Aside from medical proof, the feelings we experience can at least make us feel pretty invincible. Certain endorphins are released into the blood when we swim in the sea, a lake or river, considerably lowering the body’s core temperature. Endorphins are the feel-good hormones that make our mood improve when we eat chocolate, finish a work-out, eat spicy food or laugh. They are the body’s natural way to relieve stress and pain.
The moment you are up to your neck, the initial shivers have started and you’re forced to concentrate on your breathing, this pure focus eradicates any other space in the mind to think about niggles of everyday life. The longer you stay in the cold water, you’re also training your mental capacity to overcome obstacles.
In an interview with a sufferer of depression and PTSD with “Mind” (the British mental health charity), she recounts her weekly swims in six degree water on her local beach: “Initially, I think it appealed to me because it numbed my body in the same way I felt my mind was numb. The intense cold then made me briefly feel alive in a way that I hadn’t experienced for months.” She links her sea swimming to improving her sleep patterns, and allows her to stop over-thinking everything.
Did anyone see the BBC documentary “The Doctor Who Gave Up Drugs”? One of the cases is about a lady who had a major depressive disorder, who had been on strong medication for 7 years. The doctor in question, Dr Chris van Tulleke, persuaded her to take up weekly sessions in open, cold water. Over time, Sarah gave up her medication entirely. She still is drug-free, two years later.
Now this case is not conclusive, but it’s got to mean something if NHS GPs are prescribing exercise as an alternative to synthetic medical treatment to treat depression? Even surfing has been recommended to war veterans to help deal with PTSD (post traumatic stress disorder)?
The benefits that have been tested of cold water contact aren’t just internal. Rather than having a steaming shower, turning down the temperature dial can help seal your hair cuticles. Cold water will help smooth the hair, leaving it looking shinier.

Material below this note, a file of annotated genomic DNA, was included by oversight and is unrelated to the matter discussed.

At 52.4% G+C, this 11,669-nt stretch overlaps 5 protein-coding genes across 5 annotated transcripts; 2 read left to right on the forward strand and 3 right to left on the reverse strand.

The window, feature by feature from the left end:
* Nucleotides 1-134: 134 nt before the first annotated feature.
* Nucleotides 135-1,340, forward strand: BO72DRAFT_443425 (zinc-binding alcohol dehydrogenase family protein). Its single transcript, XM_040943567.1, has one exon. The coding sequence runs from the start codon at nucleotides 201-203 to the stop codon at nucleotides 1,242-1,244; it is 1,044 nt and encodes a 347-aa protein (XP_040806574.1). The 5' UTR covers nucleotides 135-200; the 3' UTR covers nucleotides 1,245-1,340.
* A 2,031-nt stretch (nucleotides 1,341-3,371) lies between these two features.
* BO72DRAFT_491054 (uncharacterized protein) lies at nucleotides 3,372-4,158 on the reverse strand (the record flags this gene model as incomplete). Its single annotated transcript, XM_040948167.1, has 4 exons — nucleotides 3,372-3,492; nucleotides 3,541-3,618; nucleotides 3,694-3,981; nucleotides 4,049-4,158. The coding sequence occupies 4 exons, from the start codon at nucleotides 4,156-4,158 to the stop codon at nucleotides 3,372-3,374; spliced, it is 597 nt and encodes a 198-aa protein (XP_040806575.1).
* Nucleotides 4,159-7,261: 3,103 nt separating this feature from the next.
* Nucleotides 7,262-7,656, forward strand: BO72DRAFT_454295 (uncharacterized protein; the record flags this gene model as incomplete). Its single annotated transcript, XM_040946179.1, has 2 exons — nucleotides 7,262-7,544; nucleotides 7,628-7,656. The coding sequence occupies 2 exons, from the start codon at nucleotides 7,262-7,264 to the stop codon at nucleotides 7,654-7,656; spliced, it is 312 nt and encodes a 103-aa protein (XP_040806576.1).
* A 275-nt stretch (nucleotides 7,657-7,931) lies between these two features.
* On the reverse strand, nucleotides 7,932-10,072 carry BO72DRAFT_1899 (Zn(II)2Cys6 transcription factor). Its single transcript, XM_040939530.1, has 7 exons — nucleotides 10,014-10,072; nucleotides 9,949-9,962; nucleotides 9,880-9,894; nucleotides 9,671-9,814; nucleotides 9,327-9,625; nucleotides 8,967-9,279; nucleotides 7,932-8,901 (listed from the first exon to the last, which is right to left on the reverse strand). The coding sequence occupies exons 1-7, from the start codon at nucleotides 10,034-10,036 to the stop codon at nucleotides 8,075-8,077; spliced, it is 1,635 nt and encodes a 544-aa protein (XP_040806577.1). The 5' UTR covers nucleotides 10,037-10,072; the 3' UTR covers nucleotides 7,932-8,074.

Having a bath or shower in hot water also robs your skin of its natural oils, which means you’re more likely to have a less healthy-looking and drier complexion. Research findings have also discovered that hot water bathing can inflame various skin complaints, such as acne and psoriasis, with cold water often minimising the symptoms.
But this doesn’t mean an in-and-out skinny dip whilst on holiday in Northern Ireland. Of course you can feel the immediate effects of that ‘glowing’ feeling by going in for a quick splash. But a lot of these research projects involve patients being immersed in a variety of conditions, ranging from 5 degree water for 3 minutes, to 20 degree water for 60 minutes.
All we can say is that if you are brave (some might say crazy) enough to want to give this a go, it is super important to ensure you’re doing it safely.
Fancy trying a cold water swim yourself?
If you’d think you’d like to give it a try, we’d be more than happy to send you some top tips on how to slowly introduce cold water swimming, in order to experience the benefits yourself. Your priority is to stay safe, so click the LINK HERE and we’ll send you some suggestions on where to find other like-minded adrenaline-junkies. For all of our Scottish readers, we can send you over a list of wild swimming hot spots in Scotland.
Not only is it a safer option to swim in groups or pairs, in case something goes wrong, but you’re creating a sense of camaraderie. You can hold others accountable to push past the hardest first 30 seconds or so, as they too can ensure you won’t chicken out either. Motivate each other and celebrate your joint achievements.
Here at Beyond Fitness we believe in the experiences we have outdoors as much as the exercise itself.
We’d always put our mental well-being before a solid workout, so we jumped at the chance to take part in an activity that required us to be outside, that was going to help us psychologically, but didn’t necessarily demand us to get sweaty, huffing and puffing.
If we’re stuck inside in a gym, there is often a feeling of obligation, comparing yourself to the person next to you, rolling your eyes at the guys who can’t take their eyes away from the mirrors, pouting as they count their 40th bicep curl. Okay sorry to those of you who enjoy going to the gym, but we are entitled to our point of view, and we’d always choose working out outside, instead of being stuck within four walls.
So we’re starting to get into it, braving the icy waters of the Lochs here in the Trossachs. The build up is tense, not to mention how easy it is to just think “ah, it’s ok, I’ll just have a day off today”. But the rewards are incredible. You feel like a million dollars.
Disclaimer: please consult with a Doctor or a medical professional before taking part in any cold water swimming, especially if you have any heart complications, underlying health conditions or are affected by drastic temperature change.